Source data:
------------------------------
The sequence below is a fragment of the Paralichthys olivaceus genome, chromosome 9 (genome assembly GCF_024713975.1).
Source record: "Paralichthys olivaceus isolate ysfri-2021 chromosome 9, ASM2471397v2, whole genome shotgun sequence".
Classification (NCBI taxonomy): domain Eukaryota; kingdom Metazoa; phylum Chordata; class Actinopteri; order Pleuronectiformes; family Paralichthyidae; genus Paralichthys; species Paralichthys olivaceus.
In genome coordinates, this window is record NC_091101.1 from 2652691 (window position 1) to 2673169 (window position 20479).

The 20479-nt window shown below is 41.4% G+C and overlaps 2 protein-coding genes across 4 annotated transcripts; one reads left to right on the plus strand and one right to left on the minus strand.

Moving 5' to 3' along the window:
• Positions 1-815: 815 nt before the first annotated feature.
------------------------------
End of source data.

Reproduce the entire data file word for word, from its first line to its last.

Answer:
The sequence below is a fragment of the Paralichthys olivaceus genome, chromosome 9 (genome assembly GCF_024713975.1).
Source record: "Paralichthys olivaceus isolate ysfri-2021 chromosome 9, ASM2471397v2, whole genome shotgun sequence".
Classification (NCBI taxonomy): domain Eukaryota; kingdom Metazoa; phylum Chordata; class Actinopteri; order Pleuronectiformes; family Paralichthyidae; genus Paralichthys; species Paralichthys olivaceus.
In genome coordinates, this window is record NC_091101.1 from 2652691 (window position 1) to 2673169 (window position 20479).

The 20479-nt window shown below is 41.4% G+C and overlaps 2 protein-coding genes across 4 annotated transcripts; one reads left to right on the plus strand and one right to left on the minus strand.

Moving 5' to 3' along the window:
• Positions 1-815: 815 nt before the first annotated feature.